Nutritional Benefits of Eating Peanut Butter

As the name suggests, peanut butter comes from dry and roasted peanuts, grounded to make a very fine paste.

It is known for its bittersweet taste. Apart from being used in sandwiches, it is now used in a wide range of recipes like pasta and salads.

Peanut butter contains important nutritional benefits, especially for vegetarians, as it is a rich source of protein. Proteins are present in high amounts (about 24 percent in weight).

nutritional benefits of peanut butter

Nutritional Benefits of Eating Peanut Butter:

• The majority of the fat present in peanut butter is monounsaturated fats, which when consumed in moderation can help lower ‘bad’ cholesterol levels (LDL).

• Peanut butter is also high in polyunsaturated fats, which have been shown to help raise ‘good’ cholesterol levels (HDL).

Also Read: The Benefits of Eating Raspberries

• Peanut butter contains dietary fiber (though not in large amounts), which helps in reducing cholesterol levels, the risk of atherosclerosis, and colorectal cancer.

• It also contains a variety of micronutrients such as Vitamin E, Vitamin B3 (also known as Niacin), Iron, Magnesium, Potassium, Copper, and Calcium. This is significant because together these micronutrients work to aid in the recovery of DNA cells and regulate the secretion of sexual hormones.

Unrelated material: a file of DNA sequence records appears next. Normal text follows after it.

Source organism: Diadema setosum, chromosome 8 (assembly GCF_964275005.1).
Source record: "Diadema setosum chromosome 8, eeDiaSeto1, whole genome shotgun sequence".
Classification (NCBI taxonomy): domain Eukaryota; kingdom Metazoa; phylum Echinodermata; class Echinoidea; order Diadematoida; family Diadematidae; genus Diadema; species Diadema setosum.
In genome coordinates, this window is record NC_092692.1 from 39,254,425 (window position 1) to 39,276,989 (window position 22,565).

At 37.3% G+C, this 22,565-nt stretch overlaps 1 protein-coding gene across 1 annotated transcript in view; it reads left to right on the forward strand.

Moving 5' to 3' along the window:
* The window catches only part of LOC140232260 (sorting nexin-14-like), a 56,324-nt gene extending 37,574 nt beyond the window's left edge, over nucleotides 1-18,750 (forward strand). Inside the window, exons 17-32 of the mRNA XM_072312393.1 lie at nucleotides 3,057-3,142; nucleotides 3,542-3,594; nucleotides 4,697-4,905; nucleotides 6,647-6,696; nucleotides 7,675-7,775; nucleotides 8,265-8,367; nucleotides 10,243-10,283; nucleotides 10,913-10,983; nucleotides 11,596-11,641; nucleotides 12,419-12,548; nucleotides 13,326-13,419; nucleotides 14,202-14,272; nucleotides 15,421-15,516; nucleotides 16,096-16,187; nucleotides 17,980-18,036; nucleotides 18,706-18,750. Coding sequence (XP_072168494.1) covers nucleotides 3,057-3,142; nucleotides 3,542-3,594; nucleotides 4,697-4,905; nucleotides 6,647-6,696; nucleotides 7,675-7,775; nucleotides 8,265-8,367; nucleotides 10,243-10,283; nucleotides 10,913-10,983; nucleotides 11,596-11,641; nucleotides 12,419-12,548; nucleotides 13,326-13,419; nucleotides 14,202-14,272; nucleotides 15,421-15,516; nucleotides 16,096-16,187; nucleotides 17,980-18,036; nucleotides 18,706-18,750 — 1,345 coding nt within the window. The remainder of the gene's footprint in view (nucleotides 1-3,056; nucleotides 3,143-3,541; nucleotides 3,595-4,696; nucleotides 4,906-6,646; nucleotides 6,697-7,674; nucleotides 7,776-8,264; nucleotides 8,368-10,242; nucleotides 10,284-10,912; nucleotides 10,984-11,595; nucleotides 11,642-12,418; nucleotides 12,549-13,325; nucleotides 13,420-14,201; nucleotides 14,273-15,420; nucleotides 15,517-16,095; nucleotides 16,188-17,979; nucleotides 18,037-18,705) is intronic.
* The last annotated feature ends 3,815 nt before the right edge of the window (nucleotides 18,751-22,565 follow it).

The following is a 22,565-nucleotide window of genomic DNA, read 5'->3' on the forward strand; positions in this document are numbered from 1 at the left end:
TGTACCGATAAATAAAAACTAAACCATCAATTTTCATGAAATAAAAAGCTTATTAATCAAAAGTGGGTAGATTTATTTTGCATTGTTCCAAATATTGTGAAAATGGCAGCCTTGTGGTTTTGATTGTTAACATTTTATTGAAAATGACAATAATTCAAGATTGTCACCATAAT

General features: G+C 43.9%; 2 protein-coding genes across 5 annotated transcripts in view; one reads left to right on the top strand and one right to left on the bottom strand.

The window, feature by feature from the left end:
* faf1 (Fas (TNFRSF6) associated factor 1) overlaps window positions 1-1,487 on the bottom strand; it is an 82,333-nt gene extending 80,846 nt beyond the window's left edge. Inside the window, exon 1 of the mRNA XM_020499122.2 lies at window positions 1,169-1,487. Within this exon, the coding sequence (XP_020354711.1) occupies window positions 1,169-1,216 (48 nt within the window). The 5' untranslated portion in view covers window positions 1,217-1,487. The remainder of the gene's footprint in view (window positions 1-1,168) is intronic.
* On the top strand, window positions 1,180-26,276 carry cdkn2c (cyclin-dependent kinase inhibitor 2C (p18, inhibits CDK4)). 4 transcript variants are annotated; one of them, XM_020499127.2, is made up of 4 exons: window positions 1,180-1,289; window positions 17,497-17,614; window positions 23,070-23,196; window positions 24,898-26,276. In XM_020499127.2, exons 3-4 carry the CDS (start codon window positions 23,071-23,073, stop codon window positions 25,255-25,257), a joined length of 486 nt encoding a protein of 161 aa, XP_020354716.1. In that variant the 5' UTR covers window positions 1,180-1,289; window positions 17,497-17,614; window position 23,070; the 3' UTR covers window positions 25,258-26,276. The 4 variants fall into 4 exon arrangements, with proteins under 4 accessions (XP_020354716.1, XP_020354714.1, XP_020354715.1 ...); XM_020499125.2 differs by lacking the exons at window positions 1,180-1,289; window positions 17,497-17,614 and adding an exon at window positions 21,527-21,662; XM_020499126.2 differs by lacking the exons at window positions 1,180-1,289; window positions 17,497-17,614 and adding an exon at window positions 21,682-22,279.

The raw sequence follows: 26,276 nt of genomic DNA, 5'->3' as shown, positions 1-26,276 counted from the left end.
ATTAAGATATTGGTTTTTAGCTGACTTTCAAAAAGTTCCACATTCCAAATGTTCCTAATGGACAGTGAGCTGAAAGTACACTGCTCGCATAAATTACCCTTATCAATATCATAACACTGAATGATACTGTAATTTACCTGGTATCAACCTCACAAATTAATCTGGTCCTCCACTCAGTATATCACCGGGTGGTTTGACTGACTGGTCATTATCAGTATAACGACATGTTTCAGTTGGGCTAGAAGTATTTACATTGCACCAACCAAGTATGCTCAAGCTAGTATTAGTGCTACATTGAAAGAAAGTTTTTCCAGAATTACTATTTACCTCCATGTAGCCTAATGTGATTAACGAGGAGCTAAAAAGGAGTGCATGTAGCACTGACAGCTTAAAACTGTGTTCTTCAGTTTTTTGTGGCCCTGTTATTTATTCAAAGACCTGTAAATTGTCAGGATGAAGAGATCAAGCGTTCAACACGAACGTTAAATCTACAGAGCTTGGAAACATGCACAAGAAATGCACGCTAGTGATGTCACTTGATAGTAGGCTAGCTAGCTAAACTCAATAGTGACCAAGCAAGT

• As per the Journal of Neurology, Neurosurgery, and Psychiatry, Niacin present in peanut butter, when eaten regularly, provides significant protection against Alzheimer’s disease.

• Peanut butter also contains higher amounts of antioxidants than apples and carrots.

• When made along with the skin, peanut butter is the richest source of Resveratrol. This is a natural antimicrobial agent produced by the peanut plant to ward off potential pathogens bacteria, viruses, and fungi.

Go Slow:

Since peanut is an oilseed, the majority of its calories come from its oil content.

100 g of peanut butter gives:

  • 21.6 of carbohydrates (86 calories)
  • 49.9 g of fats (449 calories)
  • 24.1 g of proteins (96 calories)

So, a total of 631 calories come from 100 g of peanut butter. And this is the reason why obese people should go slow on peanut butter.

Also Read: The 10 Health Benefits of Lady Finger

Note: Resveratrol is so effective that scientists believe it is the force behind the French Paradox – Why the French have a lower risk of developing heart disease despite consuming a high-fat diet.

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